Do You Have to Learn How to Get High?

All drugs are socially constructed.
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All drugs are socially constructed.
Marijuana. (Photo: eggroll/Flickr)

Marijuana. (Photo: eggroll/Flickr)

If you stop and think about it, alcohol is just the worst. Almost everyone who drinks has experienced the pain of a mean morning hangover (at least once). Also, the experience of being drunk ... why is that enjoyable? When drunk you slur your words, it’s hard to think straight, you’re liable to say or do something that will offend the people around you, and you can’t legally drive a car. Why does any of that sound like a good way to spend a Friday night?

To a sociologist, the reason people drink alcohol is that they have been socially taught to. That is, we like alcohol because we’ve been taught to overlook the negative side effects or we have redefined them as positive. If that’s confusing, don’t worry. Let’s talk about another drug people abuse (marijuana) and how the sociologist Howard Becker argues we socially construct getting high and being a stoner.


In 1953 Becker set out to answer what appears to be a simple question: How does a person become a marijuana user? After interviewing 50 marijuana users Becker concluded that:

An individual will be able to use marihuana for pleasure only when he (1) learns to smoke it in a way that will produce real effects; (2) learns to recognize the effects and connect them with drug use; and (3) learns to enjoy the sensations he perceives. This proposition based on an analysis of fifty interviews with marihuana users, calls into question theories which ascribe behavior to antecedent predispositions and suggests the utility of explaining behavior in terms of the emergence of motives and dispositions in the course of experience.

The first point should be pretty obvious. You can’t get high if you don’t inhale when you smoke marijuana (like President Bill Clinton). So the first step to becoming a pot smoker is learning to properly smoke pot. Most often this takes place when an experienced smoker socializes (i.e. trains) a novice smoker in the mechanics of the task.

Becker’s second point might be harder to understand. Drugs inherently alter your physiology ... that’s what makes them drugs. Being in a chemically altered state can be disorienting. But don’t believe me, watch this:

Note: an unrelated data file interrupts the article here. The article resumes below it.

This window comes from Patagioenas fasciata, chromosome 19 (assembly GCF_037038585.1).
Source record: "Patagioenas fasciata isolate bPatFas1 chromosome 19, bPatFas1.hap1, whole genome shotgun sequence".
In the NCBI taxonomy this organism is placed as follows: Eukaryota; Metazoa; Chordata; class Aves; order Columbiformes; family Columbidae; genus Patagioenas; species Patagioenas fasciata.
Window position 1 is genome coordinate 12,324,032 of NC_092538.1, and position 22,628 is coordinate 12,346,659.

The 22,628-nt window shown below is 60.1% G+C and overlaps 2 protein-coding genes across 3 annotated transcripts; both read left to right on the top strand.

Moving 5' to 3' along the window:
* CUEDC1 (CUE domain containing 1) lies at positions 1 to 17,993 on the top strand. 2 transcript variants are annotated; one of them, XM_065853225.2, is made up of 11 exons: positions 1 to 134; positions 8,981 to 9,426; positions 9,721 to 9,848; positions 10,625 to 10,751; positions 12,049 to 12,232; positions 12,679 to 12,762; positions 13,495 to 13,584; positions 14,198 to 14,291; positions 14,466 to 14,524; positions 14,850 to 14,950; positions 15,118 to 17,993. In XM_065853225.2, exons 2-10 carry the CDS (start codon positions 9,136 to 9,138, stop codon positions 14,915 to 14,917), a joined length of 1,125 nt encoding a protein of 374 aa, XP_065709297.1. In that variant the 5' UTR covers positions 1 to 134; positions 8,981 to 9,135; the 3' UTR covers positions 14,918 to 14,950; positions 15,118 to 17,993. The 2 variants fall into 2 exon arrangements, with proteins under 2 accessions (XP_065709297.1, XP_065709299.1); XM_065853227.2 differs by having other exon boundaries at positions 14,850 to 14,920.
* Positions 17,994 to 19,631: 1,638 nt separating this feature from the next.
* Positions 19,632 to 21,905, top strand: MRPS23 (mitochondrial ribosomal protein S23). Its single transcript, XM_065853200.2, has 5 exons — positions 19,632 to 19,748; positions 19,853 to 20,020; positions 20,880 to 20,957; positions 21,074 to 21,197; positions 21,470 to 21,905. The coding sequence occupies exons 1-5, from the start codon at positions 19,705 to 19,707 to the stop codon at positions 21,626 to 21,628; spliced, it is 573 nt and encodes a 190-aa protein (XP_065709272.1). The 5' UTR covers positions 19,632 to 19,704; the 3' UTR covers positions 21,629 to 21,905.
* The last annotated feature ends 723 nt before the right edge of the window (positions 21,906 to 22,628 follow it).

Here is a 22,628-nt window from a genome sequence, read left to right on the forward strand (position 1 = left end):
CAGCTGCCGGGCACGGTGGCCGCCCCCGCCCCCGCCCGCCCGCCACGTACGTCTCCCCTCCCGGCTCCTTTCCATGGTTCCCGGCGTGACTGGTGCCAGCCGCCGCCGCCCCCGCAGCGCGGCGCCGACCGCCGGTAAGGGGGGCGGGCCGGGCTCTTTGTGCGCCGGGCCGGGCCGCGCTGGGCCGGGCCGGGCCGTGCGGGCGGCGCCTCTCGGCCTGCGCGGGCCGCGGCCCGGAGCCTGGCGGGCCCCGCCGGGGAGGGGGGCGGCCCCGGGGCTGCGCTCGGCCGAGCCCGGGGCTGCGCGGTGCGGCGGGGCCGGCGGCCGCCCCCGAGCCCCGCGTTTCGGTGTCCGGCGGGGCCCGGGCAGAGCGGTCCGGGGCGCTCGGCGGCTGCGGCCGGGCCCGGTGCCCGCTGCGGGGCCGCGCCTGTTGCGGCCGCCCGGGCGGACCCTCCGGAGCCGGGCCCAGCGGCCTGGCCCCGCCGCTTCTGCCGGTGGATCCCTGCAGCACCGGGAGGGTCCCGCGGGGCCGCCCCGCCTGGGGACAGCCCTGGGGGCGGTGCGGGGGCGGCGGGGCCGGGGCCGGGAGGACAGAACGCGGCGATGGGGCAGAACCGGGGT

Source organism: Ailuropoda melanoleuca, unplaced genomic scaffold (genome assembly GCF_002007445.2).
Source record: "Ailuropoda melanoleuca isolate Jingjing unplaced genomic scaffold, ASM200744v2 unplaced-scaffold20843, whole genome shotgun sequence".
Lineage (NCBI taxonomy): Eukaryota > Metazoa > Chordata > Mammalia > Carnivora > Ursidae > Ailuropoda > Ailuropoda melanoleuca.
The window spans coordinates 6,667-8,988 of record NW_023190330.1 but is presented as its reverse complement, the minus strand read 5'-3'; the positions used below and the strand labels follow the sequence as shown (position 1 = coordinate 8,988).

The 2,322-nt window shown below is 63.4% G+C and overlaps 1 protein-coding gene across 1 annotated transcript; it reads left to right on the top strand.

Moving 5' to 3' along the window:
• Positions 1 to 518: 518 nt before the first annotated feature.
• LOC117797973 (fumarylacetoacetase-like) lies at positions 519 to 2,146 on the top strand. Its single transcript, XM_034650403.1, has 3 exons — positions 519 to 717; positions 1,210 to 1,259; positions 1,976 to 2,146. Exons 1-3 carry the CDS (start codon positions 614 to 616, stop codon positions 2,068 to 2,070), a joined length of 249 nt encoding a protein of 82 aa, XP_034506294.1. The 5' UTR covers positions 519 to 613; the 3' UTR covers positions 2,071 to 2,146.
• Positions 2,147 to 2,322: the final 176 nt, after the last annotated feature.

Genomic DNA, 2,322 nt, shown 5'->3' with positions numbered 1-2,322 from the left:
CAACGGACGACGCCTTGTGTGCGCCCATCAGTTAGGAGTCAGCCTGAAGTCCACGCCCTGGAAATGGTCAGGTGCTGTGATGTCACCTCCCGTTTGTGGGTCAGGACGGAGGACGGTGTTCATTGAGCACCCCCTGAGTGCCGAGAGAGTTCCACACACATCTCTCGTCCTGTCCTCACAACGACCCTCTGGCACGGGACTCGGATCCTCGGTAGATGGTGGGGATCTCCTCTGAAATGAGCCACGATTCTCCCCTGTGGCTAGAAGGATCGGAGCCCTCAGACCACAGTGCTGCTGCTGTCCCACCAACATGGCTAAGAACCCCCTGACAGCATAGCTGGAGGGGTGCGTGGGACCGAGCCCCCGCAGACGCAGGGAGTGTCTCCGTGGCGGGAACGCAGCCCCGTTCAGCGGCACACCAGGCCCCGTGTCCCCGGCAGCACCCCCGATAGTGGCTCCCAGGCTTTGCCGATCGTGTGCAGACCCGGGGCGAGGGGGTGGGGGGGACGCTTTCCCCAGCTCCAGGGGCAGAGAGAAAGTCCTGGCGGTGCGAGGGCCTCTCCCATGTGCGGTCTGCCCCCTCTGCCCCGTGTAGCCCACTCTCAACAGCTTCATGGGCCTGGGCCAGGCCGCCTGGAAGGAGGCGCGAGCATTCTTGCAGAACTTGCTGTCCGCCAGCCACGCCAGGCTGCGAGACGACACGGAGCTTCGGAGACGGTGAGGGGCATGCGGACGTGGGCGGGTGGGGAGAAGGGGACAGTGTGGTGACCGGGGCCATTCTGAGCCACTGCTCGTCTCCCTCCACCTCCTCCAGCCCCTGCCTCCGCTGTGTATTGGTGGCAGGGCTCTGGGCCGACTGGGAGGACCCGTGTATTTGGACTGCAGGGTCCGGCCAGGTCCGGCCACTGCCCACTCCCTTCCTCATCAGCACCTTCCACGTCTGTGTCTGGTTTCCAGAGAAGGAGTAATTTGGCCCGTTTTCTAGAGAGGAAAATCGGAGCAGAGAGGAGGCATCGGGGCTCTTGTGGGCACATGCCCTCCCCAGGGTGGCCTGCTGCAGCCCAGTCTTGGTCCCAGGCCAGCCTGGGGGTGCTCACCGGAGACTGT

David, the little boy in the movie, had not been socialized to how anesthesia works. Similarly, when you ingest any drug you have to be taught to recognize the effects. So for marijuana maybe that would include heightened senses, food cravings, and possibly a sense of anxiety or paranoia. When you haven’t been socialized it’s easy to go into a panic or ignore the effects altogether.

For instance, around 2007 a police officer in Dearborn Heights, Michigan, stole marijuana from a drug arrest, baked it into brownies, and then consumed the brownies to get high for what he said was his very first time. He then called 911 because he thought he was dying. Becker would likely say that if he had been socialized and knew what effects he should expect, the police officer wouldn’t have likely freaked out and incriminated himself.

After you’ve learned to inhale properly, and learned to recognize how the substance will alter you, then the last step to becoming a marijuana user is to redefine potentially negative experiences as positive. As we talked about above, smoking marijuana can lead to anxiety, paranoia, insatiable food cravings, hypersensitivity, confusion, etc.

To see an example of this, we need look no further than the comment section under the video I just showed you. What WeBeChillin420’s comment does is re-frame a panic attack into a desirable thing. S/he seems to be nostalgic for his or her first time consuming freak-out quantities of marijuana.

Becker and the scholars he inspired to research marijuana communities further point out that it’s common among smokers to say that “coughing gets you higher.” Actually, coughing after smoking is your body’s way of telling you that you inhaled something it didn’t like. It’s your body literally gasping for air. It seems just as likely that marijuana users could think of coughing as a bad thing or as a sign they inhaled too much. Instead smokers socially construct coughing as a positive and desirable thing.


While Becker focused on marijuana, we can extend his ideas to every type of drug. For instance, let’s look at caffeine. Coffee and Red Bull are said to be “acquired tastes.” Doesn’t this mean that you have to learn to like them? You have to learn to like to feel a slight jitteriness? What you can take from Becker’s research is that how we think about drugs, how we react to any drug or medicine we ingest, and how we feel about others who’ve used drugs are all social constructs.

This post originally appeared on Sociological Images, a Pacific Standard partner site, as “Do You Have to Learn How to Get High?”